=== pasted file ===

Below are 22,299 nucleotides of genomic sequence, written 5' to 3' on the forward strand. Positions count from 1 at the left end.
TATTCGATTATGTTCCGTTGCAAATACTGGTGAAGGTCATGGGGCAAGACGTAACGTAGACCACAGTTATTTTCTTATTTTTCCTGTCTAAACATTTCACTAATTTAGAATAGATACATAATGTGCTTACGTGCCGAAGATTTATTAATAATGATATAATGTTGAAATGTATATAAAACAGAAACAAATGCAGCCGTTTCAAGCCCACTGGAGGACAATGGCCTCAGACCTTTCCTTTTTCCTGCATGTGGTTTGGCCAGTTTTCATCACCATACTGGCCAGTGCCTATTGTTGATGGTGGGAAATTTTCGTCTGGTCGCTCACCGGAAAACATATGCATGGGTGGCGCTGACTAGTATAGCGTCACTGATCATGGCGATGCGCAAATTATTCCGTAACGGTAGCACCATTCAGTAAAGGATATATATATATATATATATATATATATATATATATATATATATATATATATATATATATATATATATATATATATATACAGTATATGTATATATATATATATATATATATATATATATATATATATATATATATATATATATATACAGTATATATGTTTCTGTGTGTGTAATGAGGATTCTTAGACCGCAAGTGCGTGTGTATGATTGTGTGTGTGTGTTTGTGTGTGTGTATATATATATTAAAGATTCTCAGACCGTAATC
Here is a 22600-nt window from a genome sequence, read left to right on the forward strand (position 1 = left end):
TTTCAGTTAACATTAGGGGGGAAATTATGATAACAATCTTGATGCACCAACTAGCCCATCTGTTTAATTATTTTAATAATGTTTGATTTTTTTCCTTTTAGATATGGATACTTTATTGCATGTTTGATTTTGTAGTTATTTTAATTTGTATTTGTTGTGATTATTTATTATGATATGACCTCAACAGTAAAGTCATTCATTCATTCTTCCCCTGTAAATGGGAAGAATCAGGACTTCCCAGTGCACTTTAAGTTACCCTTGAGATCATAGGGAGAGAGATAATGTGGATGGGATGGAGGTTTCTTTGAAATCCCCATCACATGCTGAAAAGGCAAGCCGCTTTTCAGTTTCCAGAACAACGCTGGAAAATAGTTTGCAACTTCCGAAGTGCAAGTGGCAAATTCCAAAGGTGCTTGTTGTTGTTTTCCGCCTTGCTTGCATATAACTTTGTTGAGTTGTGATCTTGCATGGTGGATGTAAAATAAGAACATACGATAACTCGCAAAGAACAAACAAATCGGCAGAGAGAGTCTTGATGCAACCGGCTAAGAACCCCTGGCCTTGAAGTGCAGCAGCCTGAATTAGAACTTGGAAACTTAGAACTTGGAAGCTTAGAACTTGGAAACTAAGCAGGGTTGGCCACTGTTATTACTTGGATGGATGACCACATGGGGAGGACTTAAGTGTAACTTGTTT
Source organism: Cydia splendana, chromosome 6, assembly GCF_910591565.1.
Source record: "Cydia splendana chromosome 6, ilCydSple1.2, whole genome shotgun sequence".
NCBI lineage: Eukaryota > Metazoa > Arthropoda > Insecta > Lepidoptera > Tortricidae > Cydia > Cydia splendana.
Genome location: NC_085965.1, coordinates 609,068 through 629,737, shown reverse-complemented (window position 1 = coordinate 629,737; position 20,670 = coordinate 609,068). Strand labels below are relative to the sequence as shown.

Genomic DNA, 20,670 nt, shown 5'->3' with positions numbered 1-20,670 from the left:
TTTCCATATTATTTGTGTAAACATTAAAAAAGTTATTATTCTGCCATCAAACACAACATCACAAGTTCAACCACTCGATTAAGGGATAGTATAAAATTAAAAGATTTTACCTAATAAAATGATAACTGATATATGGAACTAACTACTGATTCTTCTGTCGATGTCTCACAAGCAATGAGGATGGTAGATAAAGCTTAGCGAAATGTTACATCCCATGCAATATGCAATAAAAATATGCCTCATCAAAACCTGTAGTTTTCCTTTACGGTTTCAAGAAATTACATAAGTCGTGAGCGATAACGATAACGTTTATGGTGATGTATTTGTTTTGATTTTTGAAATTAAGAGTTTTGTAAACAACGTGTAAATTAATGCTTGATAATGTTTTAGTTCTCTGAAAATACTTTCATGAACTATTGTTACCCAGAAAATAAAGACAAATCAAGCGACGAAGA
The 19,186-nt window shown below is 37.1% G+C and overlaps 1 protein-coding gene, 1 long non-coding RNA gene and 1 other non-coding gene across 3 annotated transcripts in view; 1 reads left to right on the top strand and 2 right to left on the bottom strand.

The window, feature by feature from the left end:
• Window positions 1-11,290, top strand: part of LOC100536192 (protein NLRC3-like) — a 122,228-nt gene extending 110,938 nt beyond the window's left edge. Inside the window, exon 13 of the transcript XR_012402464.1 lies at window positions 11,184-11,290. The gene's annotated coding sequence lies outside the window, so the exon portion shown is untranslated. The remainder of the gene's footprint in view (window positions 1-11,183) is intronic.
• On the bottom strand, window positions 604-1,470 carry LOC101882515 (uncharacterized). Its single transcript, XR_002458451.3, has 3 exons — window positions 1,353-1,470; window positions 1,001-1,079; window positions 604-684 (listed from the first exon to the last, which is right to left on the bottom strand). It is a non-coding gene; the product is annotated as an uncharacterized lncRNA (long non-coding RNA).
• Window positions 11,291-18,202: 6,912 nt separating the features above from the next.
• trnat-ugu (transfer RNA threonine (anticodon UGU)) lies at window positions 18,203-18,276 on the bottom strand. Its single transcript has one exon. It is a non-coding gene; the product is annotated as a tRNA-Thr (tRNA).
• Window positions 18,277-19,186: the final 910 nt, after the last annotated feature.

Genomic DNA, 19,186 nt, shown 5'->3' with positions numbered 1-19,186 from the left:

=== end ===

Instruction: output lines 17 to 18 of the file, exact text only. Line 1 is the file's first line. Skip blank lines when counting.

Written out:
• Window positions 18,277-19,186: the final 910 nt, after the last annotated feature.

Genomic DNA, 19,186 nt, shown 5'->3' with positions numbered 1-19,186 from the left: